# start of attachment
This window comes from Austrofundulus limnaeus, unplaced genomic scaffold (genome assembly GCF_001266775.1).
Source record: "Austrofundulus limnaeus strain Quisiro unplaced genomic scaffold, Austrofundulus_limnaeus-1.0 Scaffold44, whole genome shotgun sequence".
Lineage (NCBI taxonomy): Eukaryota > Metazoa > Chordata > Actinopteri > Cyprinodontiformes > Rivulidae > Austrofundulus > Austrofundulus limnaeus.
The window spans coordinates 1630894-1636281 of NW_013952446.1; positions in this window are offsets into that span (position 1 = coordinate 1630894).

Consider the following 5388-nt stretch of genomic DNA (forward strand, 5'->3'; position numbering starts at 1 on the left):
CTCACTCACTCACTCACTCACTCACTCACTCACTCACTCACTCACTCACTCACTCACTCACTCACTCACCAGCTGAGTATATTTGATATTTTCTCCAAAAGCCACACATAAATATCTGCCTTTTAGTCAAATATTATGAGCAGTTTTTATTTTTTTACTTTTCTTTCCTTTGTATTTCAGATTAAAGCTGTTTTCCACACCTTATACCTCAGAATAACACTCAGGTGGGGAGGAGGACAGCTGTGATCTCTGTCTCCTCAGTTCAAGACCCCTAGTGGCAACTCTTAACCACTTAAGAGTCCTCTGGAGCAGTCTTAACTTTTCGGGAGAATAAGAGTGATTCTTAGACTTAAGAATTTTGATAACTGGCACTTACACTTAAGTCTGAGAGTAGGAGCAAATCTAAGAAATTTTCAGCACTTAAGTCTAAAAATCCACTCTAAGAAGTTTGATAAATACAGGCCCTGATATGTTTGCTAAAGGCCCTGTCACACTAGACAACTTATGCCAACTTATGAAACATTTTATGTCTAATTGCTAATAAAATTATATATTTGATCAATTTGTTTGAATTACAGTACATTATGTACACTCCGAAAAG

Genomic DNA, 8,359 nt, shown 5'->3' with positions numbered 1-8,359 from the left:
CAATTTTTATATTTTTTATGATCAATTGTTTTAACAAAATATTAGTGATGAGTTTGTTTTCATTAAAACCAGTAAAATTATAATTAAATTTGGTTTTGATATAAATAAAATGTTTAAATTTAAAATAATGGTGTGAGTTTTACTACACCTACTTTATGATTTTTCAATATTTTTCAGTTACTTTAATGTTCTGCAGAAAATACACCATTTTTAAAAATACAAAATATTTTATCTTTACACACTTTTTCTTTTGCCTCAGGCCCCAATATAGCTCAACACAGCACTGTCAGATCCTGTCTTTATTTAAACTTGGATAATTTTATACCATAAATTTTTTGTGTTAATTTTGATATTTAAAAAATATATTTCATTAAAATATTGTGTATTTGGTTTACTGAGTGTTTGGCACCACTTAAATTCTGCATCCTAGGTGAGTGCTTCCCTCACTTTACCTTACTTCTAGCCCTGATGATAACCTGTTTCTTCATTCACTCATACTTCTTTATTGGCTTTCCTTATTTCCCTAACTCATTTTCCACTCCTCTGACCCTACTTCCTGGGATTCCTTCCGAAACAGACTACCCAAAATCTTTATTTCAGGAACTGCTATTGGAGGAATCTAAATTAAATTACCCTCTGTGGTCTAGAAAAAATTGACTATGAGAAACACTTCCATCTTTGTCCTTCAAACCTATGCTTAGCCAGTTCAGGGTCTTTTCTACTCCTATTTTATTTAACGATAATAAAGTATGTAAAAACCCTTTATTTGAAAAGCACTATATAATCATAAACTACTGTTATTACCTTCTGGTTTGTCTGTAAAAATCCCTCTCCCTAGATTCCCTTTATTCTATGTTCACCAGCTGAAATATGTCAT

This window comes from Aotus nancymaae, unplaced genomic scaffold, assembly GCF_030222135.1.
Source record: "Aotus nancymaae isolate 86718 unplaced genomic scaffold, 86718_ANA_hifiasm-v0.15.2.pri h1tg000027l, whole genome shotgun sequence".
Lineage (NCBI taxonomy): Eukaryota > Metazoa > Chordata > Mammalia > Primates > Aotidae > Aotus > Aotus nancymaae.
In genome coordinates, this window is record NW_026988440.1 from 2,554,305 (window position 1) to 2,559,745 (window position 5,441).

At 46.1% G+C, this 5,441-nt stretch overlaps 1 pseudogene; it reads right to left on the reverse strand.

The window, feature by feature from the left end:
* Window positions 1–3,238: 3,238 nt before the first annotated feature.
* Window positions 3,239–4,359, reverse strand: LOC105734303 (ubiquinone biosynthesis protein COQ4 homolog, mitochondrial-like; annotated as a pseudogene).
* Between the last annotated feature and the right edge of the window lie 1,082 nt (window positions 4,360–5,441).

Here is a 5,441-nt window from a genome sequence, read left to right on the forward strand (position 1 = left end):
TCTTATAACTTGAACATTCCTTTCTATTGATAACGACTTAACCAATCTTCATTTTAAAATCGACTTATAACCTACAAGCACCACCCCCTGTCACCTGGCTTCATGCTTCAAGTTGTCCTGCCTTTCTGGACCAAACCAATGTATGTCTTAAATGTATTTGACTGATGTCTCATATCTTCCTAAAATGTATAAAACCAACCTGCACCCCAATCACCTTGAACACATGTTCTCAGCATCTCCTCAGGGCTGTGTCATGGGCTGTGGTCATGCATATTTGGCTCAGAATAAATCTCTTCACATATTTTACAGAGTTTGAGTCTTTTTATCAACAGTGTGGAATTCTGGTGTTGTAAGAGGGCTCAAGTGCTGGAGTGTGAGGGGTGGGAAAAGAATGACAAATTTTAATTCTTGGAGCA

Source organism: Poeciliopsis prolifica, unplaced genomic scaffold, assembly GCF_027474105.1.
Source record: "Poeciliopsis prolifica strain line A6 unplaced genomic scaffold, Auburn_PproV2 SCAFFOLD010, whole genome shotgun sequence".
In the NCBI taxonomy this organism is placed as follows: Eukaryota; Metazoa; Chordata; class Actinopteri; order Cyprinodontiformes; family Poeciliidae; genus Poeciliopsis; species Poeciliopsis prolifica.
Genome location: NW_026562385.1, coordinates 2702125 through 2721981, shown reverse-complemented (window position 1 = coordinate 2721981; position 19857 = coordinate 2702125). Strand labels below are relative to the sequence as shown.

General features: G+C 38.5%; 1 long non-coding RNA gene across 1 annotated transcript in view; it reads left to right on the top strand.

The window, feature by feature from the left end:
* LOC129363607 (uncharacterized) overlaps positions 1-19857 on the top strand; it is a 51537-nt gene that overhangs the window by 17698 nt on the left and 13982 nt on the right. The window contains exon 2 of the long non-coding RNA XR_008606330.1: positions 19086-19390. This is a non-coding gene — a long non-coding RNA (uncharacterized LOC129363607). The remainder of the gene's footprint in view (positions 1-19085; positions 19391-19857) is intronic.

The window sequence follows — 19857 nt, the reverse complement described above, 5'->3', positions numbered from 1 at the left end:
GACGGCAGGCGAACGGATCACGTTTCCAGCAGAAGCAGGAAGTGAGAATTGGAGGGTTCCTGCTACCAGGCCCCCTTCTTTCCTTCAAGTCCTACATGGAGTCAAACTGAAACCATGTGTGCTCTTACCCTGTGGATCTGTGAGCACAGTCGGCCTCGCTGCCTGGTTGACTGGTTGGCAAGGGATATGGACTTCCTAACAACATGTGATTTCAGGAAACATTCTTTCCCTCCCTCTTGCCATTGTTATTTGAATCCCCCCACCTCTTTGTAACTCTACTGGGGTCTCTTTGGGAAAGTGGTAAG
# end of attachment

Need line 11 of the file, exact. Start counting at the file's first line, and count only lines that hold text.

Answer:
Lineage (NCBI taxonomy): Eukaryota > Metazoa > Chordata > Mammalia > Primates > Aotidae > Aotus > Aotus nancymaae.